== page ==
Maggie Hulbert is a medical student in the Class of 2020 at Queen's University
(Arsenal Pulp Press, 2016)
In the introduction to The Remedy, British Columbia-based editor Zena Sharman states her intention plainly: to make people’s stories the centre of conversations on queer and transgender health. The resulting anthology is a stunning and captivating look at the past, present, and future of health and healthcare as it relates to LGBTQ+ people in Canada that more than accomplishes Sharman’s goal. A long-standing frustration with healthcare providers is a common theme among the stories contained in The Remedy. ...continue reading
Class of 2016
Feeling like an outsider is never a pleasant experience. For some people and groups, exclusion is a part of everyday life. Being of a certain race, class, or gender (among others) gives us strength in identity, but also assigns us to a position in the social hierarchy. As a white man, I'm privileged to not belong to a "visible minority".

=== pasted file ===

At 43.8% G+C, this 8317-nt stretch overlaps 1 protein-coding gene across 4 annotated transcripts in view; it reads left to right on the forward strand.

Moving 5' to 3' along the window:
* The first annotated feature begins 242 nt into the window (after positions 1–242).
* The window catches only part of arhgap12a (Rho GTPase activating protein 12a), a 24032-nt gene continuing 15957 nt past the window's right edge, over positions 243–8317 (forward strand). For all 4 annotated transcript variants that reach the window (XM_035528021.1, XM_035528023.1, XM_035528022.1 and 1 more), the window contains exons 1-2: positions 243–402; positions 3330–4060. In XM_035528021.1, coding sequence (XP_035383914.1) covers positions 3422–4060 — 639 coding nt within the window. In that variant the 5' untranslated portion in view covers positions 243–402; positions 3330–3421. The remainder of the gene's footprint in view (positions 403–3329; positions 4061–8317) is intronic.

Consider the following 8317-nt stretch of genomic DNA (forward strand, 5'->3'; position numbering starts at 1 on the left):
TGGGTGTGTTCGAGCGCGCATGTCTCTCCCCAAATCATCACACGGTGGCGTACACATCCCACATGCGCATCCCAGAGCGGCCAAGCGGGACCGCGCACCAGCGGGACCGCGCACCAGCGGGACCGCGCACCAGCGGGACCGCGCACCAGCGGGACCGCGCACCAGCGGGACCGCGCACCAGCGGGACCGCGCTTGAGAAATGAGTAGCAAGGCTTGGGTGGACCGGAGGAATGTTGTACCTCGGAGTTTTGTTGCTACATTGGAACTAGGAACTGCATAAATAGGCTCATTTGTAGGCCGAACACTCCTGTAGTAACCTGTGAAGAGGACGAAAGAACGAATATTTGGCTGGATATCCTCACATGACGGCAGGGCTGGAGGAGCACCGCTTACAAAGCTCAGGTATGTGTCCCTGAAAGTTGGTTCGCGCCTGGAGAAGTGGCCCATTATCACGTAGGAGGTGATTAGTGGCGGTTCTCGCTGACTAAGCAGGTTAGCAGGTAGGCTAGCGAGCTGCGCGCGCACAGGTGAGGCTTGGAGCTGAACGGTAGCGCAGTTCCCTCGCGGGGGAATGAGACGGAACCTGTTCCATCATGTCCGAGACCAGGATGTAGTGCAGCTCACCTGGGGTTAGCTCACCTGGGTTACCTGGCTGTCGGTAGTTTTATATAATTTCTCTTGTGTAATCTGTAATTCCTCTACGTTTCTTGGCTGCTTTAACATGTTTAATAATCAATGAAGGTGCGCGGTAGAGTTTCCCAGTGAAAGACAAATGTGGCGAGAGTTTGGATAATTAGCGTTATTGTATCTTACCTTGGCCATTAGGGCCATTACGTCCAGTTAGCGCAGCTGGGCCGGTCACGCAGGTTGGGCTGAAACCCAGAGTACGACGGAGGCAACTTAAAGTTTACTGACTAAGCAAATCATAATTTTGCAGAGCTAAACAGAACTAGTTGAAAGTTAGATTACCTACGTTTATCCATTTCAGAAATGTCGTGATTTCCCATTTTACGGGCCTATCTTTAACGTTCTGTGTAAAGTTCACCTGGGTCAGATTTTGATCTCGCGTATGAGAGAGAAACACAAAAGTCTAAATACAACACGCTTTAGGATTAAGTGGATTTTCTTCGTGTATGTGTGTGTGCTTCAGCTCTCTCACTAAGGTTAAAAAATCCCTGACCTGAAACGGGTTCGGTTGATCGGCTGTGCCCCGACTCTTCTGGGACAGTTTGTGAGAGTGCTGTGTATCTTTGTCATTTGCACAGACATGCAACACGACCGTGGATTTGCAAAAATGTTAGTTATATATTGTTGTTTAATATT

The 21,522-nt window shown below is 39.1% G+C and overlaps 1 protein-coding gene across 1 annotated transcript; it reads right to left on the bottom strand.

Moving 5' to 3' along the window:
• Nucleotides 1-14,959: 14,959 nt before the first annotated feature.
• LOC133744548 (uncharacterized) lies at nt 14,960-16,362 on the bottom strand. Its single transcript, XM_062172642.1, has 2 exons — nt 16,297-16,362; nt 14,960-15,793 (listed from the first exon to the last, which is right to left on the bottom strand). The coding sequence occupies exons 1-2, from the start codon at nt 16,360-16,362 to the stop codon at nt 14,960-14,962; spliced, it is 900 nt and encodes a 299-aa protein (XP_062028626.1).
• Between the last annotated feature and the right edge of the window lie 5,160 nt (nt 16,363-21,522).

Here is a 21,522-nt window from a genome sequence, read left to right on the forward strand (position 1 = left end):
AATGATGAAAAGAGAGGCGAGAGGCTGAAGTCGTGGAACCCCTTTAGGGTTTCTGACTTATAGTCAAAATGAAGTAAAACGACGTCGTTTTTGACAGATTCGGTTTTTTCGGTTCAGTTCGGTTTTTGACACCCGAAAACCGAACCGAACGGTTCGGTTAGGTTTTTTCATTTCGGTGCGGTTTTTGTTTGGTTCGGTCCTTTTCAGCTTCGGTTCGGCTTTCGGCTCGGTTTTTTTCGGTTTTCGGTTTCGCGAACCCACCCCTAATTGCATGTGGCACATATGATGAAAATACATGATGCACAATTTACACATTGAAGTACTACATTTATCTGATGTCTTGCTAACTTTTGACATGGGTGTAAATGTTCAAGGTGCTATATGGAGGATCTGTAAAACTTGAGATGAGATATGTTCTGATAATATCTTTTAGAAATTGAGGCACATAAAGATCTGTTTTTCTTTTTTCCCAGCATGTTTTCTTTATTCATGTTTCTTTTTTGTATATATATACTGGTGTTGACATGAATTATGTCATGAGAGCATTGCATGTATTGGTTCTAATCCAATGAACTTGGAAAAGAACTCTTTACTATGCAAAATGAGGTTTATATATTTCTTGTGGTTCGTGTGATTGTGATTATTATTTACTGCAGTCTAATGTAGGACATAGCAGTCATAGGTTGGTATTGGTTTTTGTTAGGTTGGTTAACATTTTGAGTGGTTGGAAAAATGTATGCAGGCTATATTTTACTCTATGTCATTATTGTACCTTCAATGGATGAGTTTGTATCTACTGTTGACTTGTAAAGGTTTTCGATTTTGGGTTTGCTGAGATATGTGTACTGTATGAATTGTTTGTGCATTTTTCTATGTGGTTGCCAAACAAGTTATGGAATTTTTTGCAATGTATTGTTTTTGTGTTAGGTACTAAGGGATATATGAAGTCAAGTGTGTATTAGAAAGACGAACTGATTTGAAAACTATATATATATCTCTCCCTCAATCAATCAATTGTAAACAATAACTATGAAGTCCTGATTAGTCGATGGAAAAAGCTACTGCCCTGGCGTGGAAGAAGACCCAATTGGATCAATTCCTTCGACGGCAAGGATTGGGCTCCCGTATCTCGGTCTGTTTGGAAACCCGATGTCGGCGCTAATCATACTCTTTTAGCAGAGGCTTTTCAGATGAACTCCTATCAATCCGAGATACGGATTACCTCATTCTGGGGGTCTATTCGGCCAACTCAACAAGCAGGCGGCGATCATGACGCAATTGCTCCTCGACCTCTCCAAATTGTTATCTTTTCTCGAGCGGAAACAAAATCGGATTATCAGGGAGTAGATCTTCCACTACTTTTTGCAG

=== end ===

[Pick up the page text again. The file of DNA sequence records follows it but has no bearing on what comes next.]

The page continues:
However, I am a member of a non-visible minority – I self-identify as a gay male. I am also a member of one of the most respected professions in the world.
This juxtaposition sometimes hits me when I think about the future. Will I be respected for my profession? Or will I be stigmatized and discriminated against by patients and colleagues alike for my minority status? ...continue reading